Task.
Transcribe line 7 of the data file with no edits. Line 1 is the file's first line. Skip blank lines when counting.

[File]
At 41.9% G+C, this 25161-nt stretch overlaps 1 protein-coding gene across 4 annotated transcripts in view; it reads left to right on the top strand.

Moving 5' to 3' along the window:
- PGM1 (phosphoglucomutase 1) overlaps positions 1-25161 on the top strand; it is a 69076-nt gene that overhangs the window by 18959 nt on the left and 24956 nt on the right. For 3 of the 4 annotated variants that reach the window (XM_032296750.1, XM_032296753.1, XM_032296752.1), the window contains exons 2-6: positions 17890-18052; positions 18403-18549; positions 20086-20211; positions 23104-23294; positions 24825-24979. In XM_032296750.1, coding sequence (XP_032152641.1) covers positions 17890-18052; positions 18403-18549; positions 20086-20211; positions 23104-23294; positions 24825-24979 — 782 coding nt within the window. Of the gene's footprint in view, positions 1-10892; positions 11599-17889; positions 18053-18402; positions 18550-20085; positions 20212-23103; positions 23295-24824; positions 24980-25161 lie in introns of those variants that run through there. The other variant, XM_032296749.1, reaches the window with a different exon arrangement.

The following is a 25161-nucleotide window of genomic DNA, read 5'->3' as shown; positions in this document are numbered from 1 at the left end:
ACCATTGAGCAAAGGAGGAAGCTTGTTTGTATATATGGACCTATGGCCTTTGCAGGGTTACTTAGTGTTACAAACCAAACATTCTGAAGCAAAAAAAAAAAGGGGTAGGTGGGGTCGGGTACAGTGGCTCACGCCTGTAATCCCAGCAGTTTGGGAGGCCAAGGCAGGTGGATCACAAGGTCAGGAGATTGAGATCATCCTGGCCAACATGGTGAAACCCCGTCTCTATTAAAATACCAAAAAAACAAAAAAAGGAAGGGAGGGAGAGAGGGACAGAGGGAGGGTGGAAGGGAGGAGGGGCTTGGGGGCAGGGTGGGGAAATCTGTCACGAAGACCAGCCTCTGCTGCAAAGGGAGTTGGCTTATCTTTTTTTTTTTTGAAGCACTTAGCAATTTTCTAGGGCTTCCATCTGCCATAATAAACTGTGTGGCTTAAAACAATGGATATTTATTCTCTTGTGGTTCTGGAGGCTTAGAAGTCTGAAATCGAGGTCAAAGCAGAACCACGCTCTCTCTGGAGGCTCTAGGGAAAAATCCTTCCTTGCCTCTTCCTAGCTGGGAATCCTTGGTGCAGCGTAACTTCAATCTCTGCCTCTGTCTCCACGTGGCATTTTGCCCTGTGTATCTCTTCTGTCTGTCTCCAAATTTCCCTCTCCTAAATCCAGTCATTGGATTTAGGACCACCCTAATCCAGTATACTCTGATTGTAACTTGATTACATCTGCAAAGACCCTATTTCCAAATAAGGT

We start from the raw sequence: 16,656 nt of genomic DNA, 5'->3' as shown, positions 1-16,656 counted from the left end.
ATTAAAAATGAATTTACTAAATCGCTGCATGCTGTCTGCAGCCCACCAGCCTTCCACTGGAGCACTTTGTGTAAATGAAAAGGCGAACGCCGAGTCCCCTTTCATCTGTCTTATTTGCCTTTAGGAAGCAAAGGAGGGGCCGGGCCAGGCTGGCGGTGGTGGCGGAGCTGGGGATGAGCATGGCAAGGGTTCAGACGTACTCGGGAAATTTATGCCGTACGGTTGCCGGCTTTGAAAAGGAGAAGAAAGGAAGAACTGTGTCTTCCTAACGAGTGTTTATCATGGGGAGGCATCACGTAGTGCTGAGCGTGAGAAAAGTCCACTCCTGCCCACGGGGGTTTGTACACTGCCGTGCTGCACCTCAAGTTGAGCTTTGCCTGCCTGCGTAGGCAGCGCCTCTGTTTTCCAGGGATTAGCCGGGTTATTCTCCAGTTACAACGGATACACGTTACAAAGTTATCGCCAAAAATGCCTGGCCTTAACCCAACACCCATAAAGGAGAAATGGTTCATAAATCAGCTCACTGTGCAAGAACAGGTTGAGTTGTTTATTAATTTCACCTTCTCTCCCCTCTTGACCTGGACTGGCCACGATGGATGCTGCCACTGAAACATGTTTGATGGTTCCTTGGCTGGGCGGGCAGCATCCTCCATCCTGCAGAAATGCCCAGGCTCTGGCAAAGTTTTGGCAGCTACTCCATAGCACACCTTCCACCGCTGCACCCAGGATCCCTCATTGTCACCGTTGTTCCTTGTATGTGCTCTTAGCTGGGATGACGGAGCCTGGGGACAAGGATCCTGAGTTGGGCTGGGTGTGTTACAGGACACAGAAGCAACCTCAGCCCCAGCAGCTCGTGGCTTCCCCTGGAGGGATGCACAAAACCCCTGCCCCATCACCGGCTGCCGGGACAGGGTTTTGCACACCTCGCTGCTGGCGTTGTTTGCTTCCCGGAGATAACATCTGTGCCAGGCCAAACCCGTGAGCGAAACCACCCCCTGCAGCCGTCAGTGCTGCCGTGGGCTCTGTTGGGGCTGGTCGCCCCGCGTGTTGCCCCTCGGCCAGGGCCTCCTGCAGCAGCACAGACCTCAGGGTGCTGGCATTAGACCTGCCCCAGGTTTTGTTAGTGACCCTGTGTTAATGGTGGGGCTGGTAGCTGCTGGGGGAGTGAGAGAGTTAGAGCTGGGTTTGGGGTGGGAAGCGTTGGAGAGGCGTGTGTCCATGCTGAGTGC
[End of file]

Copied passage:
ATTAAAAATGAATTTACTAAATCGCTGCATGCTGTCTGCAGCCCACCAGCCTTCCACTGGAGCACTTTGTGTAAATGAAAAGGCGAACGCCGAGTCCCCTTTCATCTGTCTTATTTGCCTTTAGGAAGCAAAGGAGGGGCCGGGCCAGGCTGGCGGTGGTGGCGGAGCTGGGGATGAGCATGGCAAGGGTTCAGACGTACTCGGGAAATTTATGCCGTACGGTTGCCGGCTTTGAAAAGGAGAAGAAAGGAAGAACTGTGTCTTCCTAACGAGTGTTTATCATGGGGAGGCATCACGTAGTGCTGAGCGTGAGAAAAGTCCACTCCTGCCCACGGGGGTTTGTACACTGCCGTGCTGCACCTCAAGTTGAGCTTTGCCTGCCTGCGTAGGCAGCGCCTCTGTTTTCCAGGGATTAGCCGGGTTATTCTCCAGTTACAACGGATACACGTTACAAAGTTATCGCCAAAAATGCCTGGCCTTAACCCAACACCCATAAAGGAGAAATGGTTCATAAATCAGCTCACTGTGCAAGAACAGGTTGAGTTGTTTATTAATTTCACCTTCTCTCCCCTCTTGACCTGGACTGGCCACGATGGATGCTGCCACTGAAACATGTTTGATGGTTCCTTGGCTGGGCGGGCAGCATCCTCCATCCTGCAGAAATGCCCAGGCTCTGGCAAAGTTTTGGCAGCTACTCCATAGCACACCTTCCACCGCTGCACCCAGGATCCCTCATTGTCACCGTTGTTCCTTGTATGTGCTCTTAGCTGGGATGACGGAGCCTGGGGACAAGGATCCTGAGTTGGGCTGGGTGTGTTACAGGACACAGAAGCAACCTCAGCCCCAGCAGCTCGTGGCTTCCCCTGGAGGGATGCACAAAACCCCTGCCCCATCACCGGCTGCCGGGACAGGGTTTTGCACACCTCGCTGCTGGCGTTGTTTGCTTCCCGGAGATAACATCTGTGCCAGGCCAAACCCGTGAGCGAAACCACCCCCTGCAGCCGTCAGTGCTGCCGTGGGCTCTGTTGGGGCTGGTCGCCCCGCGTGTTGCCCCTCGGCCAGGGCCTCCTGCAGCAGCACAGACCTCAGGGTGCTGGCATTAGACCTGCCCCAGGTTTTGTTAGTGACCCTGTGTTAATGGTGGGGCTGGTAGCTGCTGGGGGAGTGAGAGAGTTAGAGCTGGGTTTGGGGTGGGAAGCGTTGGAGAGGCGTGTGTCCATGCTGAGTGC